To determine adaptive changes in Langerhans islets during pregnancy, pancreata were examined immunohistologically at time points preconceptional and on day 14.5 of gestation. The proliferation marker Ki‐67 (Figure 5a) was used to determine the proliferative response of Langerhans islets to the increased insulin demand during pregnancy. Preconceptionally, Ki‐67‐positive islet cells were not significantly different between the strains (NZO vs. NMRI: 3.1 ± 0.6 vs. 2.4 ± 0.5%, ns). On day 14.5 of gestation, islet cells of NZO mice showed significantly lower proliferation in comparison to the NMRI control strain (NZO vs. NMRI: 3.7 ± 0.4 vs. 7.2 ± 0.8%, p = .004). So, in contrast to NZO, a significant increase in proliferation could be observed during pregnancy in the NMRI control strain (2.4 ± 0.5 vs. 7.2 ± 0.8%, p = .002). Mean islet size (Figure 5b) of NZO and NMRI control mice was not significantly different at both time points. During pregnancy, islet size increased within the NMRI control strain (16,601 ± 2,162 vs. 21,987 ± 2,276 µm2, p = .031). Also in NZO mice islet size increased slightly, but not significantly (14,382 ± 1,635 vs. 19,437 ± 2,062 µm2, p = .063). To estimate β‐cell mass, total pancreatic insulin content (Figure 5c) was determined in acid‐ethanol extracts. At both time points, insulin contents did not differ significantly between the two strains, but were moderately higher in NZO mice. During pregnancy, insulin contents increased slightly in both strains. Preconceptionally, total pancreatic glucagon content (Figure 5d) was slightly higher in NZO mice, decreased insignificantly on day 14.5 of gestation within this strain, but increased slightly in NMRI control mice (NZO: 1,034 ± 153 vs. 887 ± 50 ng/pancreas, ns; NMRI: 831 ± 93 vs. 948 ± 143 ng/pancreas, ns). The percentage of glucagon positive area of total islet size (Figure 5e) was markedly increased within the NZO at both time points. In NZO and NMRI control mice, glucagon‐positive area decreased significantly during pregnancy (NZO: 16.7 ± 0.9 vs. 14.0 ± 0.8%, p = .041; NMRI: 12.5 ± 0.7 vs. 9.9 ± 0.7%, p = .001). Comparing the somatostatin‐positive area (Figure 5f), no significant differences between both strains were observed. In NZO mice, somatostatin increased slightly but not significantly during pregnancy (4.8 ± 0.4 vs. 5.7 ± 0.7%, p = .95) and decreased significantly in NMRI mice (5.1 ± 0.3 vs. 4.5 ± 0.4%, p = .018). Immunohistochemistry and immunofluorescence revealed a differing α‐cell distribution pattern in Langerhans islets between both strains. In NZO mice, α‐cells were located peripherally as well as randomly in the core of the islet. The NMRI control strain showed a peripheral distribution pattern of α‐cells (Figure 6a,b).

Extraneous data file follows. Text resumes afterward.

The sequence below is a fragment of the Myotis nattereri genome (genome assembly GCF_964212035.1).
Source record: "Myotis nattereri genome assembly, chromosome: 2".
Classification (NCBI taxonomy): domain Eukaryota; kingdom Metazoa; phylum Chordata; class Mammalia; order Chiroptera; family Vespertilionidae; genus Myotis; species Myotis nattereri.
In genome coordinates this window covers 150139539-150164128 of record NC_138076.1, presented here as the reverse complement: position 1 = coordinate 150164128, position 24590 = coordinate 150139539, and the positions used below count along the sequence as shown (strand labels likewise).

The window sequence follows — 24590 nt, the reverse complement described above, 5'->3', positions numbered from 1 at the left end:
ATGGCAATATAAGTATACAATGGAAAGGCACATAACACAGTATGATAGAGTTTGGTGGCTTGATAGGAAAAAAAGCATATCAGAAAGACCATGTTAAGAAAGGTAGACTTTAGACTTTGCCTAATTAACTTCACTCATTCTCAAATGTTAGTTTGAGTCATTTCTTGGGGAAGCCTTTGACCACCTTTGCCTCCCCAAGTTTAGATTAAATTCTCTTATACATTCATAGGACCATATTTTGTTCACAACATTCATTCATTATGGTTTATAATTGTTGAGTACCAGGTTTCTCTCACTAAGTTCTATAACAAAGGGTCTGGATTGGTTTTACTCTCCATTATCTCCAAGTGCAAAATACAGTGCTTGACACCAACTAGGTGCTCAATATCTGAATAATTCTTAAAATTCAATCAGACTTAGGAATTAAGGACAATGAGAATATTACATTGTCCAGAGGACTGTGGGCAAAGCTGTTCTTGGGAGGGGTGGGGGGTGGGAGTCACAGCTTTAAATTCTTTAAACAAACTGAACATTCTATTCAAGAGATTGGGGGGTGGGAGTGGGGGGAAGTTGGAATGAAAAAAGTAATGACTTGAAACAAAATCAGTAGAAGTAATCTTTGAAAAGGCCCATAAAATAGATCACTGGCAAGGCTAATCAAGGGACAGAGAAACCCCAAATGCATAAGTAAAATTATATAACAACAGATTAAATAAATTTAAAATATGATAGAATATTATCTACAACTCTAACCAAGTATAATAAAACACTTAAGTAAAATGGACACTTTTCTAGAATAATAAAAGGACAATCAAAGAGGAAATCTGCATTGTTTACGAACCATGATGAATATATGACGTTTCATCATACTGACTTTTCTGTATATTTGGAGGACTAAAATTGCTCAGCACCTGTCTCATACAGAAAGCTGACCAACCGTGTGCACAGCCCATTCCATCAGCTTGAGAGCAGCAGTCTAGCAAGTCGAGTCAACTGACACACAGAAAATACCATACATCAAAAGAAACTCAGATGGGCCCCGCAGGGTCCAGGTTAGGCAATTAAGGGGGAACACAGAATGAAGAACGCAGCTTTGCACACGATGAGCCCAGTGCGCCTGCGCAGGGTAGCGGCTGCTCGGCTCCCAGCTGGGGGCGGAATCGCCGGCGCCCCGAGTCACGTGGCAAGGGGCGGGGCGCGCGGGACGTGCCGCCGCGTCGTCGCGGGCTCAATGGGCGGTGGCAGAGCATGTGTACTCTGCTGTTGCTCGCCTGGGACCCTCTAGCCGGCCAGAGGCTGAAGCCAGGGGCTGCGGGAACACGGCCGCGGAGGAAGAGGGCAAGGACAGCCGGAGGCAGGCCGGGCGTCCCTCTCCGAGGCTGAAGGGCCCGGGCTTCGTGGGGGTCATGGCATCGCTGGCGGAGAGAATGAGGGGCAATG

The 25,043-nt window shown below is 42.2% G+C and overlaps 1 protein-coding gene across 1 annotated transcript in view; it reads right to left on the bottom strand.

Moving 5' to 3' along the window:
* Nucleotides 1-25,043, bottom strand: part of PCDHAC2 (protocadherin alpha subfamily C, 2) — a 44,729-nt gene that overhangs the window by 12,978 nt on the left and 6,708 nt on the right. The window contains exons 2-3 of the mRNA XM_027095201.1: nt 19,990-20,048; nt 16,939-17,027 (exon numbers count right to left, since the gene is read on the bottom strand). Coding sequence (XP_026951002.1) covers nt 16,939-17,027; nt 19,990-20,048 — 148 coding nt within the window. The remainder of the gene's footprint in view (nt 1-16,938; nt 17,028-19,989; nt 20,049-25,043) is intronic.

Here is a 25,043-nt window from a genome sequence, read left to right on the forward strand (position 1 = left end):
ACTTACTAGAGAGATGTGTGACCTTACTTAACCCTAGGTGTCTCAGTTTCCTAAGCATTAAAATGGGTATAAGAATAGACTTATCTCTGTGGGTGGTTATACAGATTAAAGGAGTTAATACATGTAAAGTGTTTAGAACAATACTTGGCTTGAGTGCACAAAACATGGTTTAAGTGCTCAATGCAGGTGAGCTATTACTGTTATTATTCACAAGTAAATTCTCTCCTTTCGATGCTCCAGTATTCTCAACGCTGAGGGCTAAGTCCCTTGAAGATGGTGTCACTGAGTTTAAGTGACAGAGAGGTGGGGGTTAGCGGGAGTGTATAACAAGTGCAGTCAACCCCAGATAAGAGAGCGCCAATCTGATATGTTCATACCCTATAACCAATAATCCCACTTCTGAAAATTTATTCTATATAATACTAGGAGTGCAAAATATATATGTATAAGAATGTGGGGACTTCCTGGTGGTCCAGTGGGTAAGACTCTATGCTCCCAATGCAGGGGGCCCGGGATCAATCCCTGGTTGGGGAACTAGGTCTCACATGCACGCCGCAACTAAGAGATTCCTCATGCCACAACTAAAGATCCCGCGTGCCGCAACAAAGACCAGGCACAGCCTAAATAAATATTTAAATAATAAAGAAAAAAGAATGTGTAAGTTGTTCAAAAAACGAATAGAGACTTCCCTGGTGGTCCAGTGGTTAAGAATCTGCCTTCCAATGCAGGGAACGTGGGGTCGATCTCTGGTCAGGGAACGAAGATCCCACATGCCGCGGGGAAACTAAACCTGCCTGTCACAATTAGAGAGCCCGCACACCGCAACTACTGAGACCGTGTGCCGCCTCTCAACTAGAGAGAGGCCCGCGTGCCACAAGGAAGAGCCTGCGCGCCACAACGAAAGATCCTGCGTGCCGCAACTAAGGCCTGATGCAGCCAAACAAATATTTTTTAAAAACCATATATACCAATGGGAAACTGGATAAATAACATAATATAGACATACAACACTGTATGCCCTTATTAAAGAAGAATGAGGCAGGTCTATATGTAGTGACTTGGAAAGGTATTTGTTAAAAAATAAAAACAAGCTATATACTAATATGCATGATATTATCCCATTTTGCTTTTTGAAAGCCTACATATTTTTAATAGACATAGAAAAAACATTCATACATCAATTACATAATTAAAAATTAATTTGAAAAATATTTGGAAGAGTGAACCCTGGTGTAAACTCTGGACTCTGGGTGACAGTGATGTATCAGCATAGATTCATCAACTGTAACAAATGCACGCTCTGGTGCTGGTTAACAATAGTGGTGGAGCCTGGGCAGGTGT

Random plasma glucagon levels (Figure 7a) revealed preconceptional hyperglucagonemia of the NZO mouse (NZO vs. NMRI: 17.44 ± 7.47 vs. 3.68 ± 0.46 pmol/L, p = .069). Postabsorptive glucagon concentrations (Figure 7b) were similar in their profiles. A slight increase within the control strain during pregnancy was observed, whereas levels decreased slightly but not significantly in NZO mice (preconceptional vs. day 14.5, NZO: 2.60 ± 0.85 vs. 1.11 ± 0.20 pmol/l, p = .064; NMRI: 1.31 ± 0.25 vs. 1.69 ± 0.27 pmol/l, ns).
Adaptive mechanisms of Langerhans islets to an increased insulin demand during pregnancy, glucose tolerance, and insulin secretion profiles in vivo and ex vivo were evaluated in the polygenic NZO mouse model and compared with the NMRI control strain. The data describe the phenotype of female NZO mice prior to conception, during gestation, and postpartum and affirm that the NZO strain displays important characteristics of subpopulations of human GDM and/or prediabetes in pregnancy. This underlines the heterogeneity of the metabolic disease.